What is year 2038 bug?

This is a discussion on What is year 2038 bug? within the A Brief History of Cprogramming.com forums, part of the Community Boards category; why does someone always have to bring up the "B" word on a remarkable interesting post. :/...

  1. #16
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    why does someone always have to bring up the "B" word
    on a remarkable interesting post. :/

  2. #17
    5|-|1+|-|34|) ober's Avatar
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    Quote Originally Posted by LuckY
    stuff...
    33... 23... who cares? (it was close to the end of the day and I was slowing down a tad )
    EntropySink. You know you have to click it.

  3. #18
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    Well it's something I'd never heard of before. Whether it'll have any significant impact in the future remains to be seen (although I think the chance of running 32bit machines in 33 years isn't as improbable as some people think - anyone remember the death of COBOL? No? That's because it's still out there). An interesting post nevertheless, so thanks to the OP.

  4. #19
    5|-|1+|-|34|) ober's Avatar
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    You've NEVER heard of this???? Have you been in a cave?
    EntropySink. You know you have to click it.

  5. #20
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    And offcoures using 64 bit microprocessorwill end up the problem.
    But
    using 64 bit microprocessor will be a escape from the problem means it is like hiding from problem by gettin back of 64 bit microprocessors.(Is that the way experts solves the problem?)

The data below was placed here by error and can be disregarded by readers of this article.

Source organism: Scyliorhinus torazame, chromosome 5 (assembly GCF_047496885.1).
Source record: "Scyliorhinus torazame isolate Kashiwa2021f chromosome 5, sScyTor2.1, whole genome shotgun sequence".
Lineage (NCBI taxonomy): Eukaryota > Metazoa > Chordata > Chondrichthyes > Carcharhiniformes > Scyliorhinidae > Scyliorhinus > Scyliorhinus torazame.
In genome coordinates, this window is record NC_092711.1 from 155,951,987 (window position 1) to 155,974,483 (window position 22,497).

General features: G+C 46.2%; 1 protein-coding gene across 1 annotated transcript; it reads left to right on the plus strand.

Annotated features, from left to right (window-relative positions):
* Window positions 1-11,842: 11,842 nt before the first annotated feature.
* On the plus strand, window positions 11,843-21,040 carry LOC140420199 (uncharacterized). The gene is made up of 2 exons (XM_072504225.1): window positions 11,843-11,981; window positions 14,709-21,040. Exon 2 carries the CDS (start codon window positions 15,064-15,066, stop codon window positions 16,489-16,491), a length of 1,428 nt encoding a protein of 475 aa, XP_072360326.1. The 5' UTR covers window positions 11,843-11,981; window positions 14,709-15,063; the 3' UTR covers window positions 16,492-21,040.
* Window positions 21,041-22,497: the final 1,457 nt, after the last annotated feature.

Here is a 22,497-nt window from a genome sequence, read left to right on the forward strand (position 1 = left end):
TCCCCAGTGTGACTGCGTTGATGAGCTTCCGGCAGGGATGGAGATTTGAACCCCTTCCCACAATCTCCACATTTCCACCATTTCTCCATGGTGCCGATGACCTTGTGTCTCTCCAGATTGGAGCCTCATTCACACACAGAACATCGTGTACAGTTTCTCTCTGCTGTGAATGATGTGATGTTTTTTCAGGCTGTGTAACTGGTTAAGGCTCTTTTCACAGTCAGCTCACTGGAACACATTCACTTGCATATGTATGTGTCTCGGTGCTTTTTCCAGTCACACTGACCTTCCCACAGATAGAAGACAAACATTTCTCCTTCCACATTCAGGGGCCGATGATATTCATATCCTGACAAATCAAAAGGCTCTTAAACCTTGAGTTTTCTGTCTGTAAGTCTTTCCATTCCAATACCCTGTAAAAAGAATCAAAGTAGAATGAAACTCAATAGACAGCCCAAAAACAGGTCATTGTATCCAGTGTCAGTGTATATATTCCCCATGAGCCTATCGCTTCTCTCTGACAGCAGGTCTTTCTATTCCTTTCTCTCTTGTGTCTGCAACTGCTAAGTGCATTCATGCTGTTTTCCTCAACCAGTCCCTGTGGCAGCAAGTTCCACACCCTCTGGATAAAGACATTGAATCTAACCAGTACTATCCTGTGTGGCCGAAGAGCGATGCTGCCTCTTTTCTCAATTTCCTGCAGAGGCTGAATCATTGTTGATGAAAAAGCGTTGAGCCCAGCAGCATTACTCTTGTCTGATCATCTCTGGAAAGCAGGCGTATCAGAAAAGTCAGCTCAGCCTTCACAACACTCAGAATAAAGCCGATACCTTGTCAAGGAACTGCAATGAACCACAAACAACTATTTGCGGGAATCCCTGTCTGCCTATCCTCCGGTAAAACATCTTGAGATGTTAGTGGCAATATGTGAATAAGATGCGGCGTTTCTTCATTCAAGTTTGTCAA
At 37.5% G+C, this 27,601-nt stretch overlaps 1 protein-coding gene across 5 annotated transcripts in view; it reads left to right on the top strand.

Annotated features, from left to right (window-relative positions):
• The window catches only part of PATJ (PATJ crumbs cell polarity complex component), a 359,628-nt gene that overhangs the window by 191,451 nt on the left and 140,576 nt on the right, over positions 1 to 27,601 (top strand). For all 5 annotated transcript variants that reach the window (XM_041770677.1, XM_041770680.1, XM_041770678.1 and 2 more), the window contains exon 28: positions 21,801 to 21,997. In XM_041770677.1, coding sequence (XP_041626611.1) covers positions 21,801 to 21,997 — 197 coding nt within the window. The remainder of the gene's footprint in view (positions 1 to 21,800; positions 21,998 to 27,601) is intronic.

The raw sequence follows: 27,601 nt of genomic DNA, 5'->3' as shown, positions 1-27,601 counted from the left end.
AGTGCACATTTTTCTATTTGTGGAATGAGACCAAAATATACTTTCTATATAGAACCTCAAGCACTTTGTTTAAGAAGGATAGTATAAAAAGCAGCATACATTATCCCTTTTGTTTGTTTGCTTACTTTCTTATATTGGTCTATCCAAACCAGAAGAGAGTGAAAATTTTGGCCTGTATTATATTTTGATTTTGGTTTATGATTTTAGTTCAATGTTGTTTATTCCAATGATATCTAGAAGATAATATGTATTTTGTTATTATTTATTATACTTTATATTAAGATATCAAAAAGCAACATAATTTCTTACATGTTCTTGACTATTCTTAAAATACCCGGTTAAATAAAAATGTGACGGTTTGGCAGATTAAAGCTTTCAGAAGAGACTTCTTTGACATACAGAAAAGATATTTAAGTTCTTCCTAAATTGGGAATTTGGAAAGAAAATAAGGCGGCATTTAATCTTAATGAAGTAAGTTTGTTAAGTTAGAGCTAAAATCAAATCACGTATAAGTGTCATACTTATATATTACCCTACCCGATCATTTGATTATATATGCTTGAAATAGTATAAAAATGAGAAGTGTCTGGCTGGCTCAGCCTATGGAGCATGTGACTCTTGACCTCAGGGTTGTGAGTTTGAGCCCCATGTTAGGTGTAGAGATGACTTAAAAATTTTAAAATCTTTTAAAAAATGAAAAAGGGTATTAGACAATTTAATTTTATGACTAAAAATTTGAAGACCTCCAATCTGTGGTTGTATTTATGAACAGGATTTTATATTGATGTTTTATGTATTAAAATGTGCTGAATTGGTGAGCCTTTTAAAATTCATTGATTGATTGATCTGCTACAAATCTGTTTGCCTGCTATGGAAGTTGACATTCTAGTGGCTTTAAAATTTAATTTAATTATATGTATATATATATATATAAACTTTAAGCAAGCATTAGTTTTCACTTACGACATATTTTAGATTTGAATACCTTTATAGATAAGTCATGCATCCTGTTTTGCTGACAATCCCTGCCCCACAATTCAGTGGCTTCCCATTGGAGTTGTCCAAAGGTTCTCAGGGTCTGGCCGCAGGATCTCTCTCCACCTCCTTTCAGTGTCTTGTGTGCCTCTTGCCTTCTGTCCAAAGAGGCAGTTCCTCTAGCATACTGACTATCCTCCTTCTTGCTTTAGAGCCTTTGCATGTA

And for "33 years blah blah.." I would like to say that we all are still using C that developed in near 1970 and we are still using it and even posting our posts in one of message boards related to it.It is now 35 year old.does we stop using it?
    Is it antique language?

    By the way does any one belive in time travelers?
    (Just being curious and fasinated)
    Last edited by year2038bug; 08-30-2005 at 12:24 PM.

  6. #21
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    Anything that this could impact will likely be re-written by then or have 64 bit CPUs in them.

    I doubt this will bother anything.
    To code is divine

  7. #22
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    Quote Originally Posted by year2038bug
    using 64 bit microprocessor will be a escape from the problem means it is like hiding from problem by gettin back of 64 bit microprocessors.(Is that the way experts solves the problem?)
    You seem surprised at this revelation. You should know that computers are lies upon lies. Yes, the problem will get pushed back, but you know by how much? If anybody has the maths to do it, please, I'm not sure how to calculate it, but my understanding is that it gets pushed back so much, it's not really going to matter.
    It's not just 64bit processors. The important thing is a 64bit variable that holds the time. It's most likely possible to use a 64bit counter on 32bit systems. It's just a bit more expensive, but it beats the alternative.
    Quote Originally Posted by year2038bug
    By the way does any one belive in time travelers?
    (Just being curious and fasinated)
    It's relatively easy to go forwards in time (at an accelerated rate, I mean). Just get your spaceship close enough to a black hole that it's gravity will make you go really slow (in time). When you're ready, just get out of the gravity field. Congratulations, you've just gone forwards in time.
    The problem is getting such a spaceship.

    Either that, or get really drunk.
    That I know of, going backwards in time is impossible.
    SoKrA-BTS "Judge not the program I made, but the one I've yet to code"
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  8. #23
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    Quote Originally Posted by year2038bug